Five actors from Malawi namely Mphundu Mjumira, Noah Bulambo, Felistus Kamloni, Dipolathu Katimba and Maxwell Makande are set to make history forMalawi and Africa as they are set to star in a Theater Konstanz production titled King Baabu.
This is a play which was written by Nobel prize-winner Wole Soyinka. Soyinka, a playwright, novelist, poet and polemical essayist, was born in Nigeria in 1934.
Unlike Mjumira, Bulambo and Katimba, who have had the experience starring in several productions and connecting with other international actors, it is a different story with Kamuloni and Makande, who are partaking in such a production for the first time.
It is also the first time for Makande, who is an ex-convict and Kamuloni, to star in a play in Europe.
In 2018, Mjumira showed the world that Malawi has great talent when he played a lead role in a Theater Konstanz production titled Fear Eats the Soul. The play toured Germany before touring in Malawi.
For a long time, people in the country have spoken highly of theatre being dead and that there was more to be done to revive it.
But the several productions that some of the country’s actors have starred in through collaborations with powerhouses such as Theater Konstanz in Germany was a clear testimony that the country has potential.
In the play, King Baabu, the five Malawian actors, who are taking different roles – Makande plays Raus, Mjumira stars Hasch whereas Bulambo casts as Tikim with Katimba and Kamuloni playing Maaliya and Biibabae respectively.
There are also players from Germany as the hosts with Africa also having Togo, Tanzania and Congo.
“It is a good experience, we are currently undergoing massive rehearsals. The play is talking about corrupt leaders. It tackles almost all the areas including the church where there is even corruption. It looks for instance, at the behaviour of the clergy, who normally preach about doing good but do the opposite,” Mjumira said.
It also looks at the civil society, who are supposed to be watchdogs but do the opposite.
He said the play is expected to be premiered on April 4 2020 before going on a tour.
“This play is very rich because it looks at what is happening in Africa including Malawi. So far so good, the Malawi team is doing well although it is still early,” Mjumira said.
“We are happy to work with some of the famous actors in Germany. It is unfortunate that back home creativity is not given the attention it deserves and yet it has potential to among others, fight unemployment. Having Africa connect with Europe through theatre is something special.
Mjumira said the play has a cast of 15 and that with extras it goes up to over 20.
“15 are the main players in the cast. We are sharing ideas, learning from each other and when we go back home after three months, we will not be the same,” he said.
Makande said apart from English, the play has a mixture of languages.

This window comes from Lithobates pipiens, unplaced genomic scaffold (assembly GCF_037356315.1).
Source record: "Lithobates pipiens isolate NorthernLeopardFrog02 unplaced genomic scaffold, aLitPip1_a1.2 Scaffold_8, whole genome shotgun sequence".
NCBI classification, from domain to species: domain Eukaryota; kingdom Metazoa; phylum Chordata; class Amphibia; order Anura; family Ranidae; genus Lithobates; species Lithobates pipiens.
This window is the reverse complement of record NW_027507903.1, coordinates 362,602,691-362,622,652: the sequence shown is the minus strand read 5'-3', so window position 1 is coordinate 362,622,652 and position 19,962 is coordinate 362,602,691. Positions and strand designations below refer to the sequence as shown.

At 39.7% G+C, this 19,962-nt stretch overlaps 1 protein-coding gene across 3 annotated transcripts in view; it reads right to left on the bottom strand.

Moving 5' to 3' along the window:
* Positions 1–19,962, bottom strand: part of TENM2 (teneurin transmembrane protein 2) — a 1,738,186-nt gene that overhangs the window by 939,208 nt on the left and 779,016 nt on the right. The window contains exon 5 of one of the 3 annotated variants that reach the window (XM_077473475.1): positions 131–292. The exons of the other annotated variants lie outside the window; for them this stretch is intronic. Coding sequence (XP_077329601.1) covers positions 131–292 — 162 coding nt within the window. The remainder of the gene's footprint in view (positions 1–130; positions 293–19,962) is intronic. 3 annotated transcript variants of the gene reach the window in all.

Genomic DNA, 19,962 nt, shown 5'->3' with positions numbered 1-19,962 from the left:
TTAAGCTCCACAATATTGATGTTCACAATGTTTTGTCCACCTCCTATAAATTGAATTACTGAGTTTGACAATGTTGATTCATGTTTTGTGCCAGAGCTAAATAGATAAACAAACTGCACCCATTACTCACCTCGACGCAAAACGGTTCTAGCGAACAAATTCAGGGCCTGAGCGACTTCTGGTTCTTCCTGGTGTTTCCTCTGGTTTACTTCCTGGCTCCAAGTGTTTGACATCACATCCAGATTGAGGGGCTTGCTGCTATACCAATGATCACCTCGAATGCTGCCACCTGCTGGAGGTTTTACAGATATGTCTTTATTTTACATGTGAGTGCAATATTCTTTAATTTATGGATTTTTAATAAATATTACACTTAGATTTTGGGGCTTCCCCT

“There is so much we are learning and as I have indicated, the play has a mixture of languages and now everyone has been challenged to learn German and even work on the pronunciation of some of the words,” Makande said.
Makande has risen to the occasion as an ex-convict, who learnt theatre in prison, to show that he had been empowered and that he was no longer the same.
“As I have always said, I never knew that I would have a chance to come to Europe but here I am because of theatre. Talent is expensive and I am happy that my expensive talent has taken me to Germany. It is unfortunate that many of the ex-convicts after the release, some people still feel we have not changed but this is not true, we change and I am one of them,” he said.
He moaned his colleagues – Chimwemwe Foster, who was popularly known as Chigaza in the theatrical circles and Kumbukani Tembo, who were also ex-convicts and were killed recently in mob justice after allegedly being suspected to have been involved in theft.
Makande used to star with Foster and Tembo in Nkhokwe Arts and in fact according to Mjumira, Foster was supposed to star in King Baabu after the Germany tour.
According to its brief synopsis, King Baabu is a naked satire on the rule of General Abacha in Nigeria, the play chronicles the debauched rule of General Basha Bash who takes power in a coup and exchanges his general’s uniform for a robe and crown re-christening himself King Baabu.
In the manner of Alfred Jarry’s Ubu Roi, Soyinka develops a special childish language for his cast of characters who have names like Potipoo and General Uzi.
Weaving together burlesque comedy, theatrical excess and storytelling, King Baabu has already been coined as a pet name for the despot par excellence.
For now, the country can only wait for the play when it comes down to Malawi after its Germany tour and surely there is need for more of such connections and collaborations in the creative industry.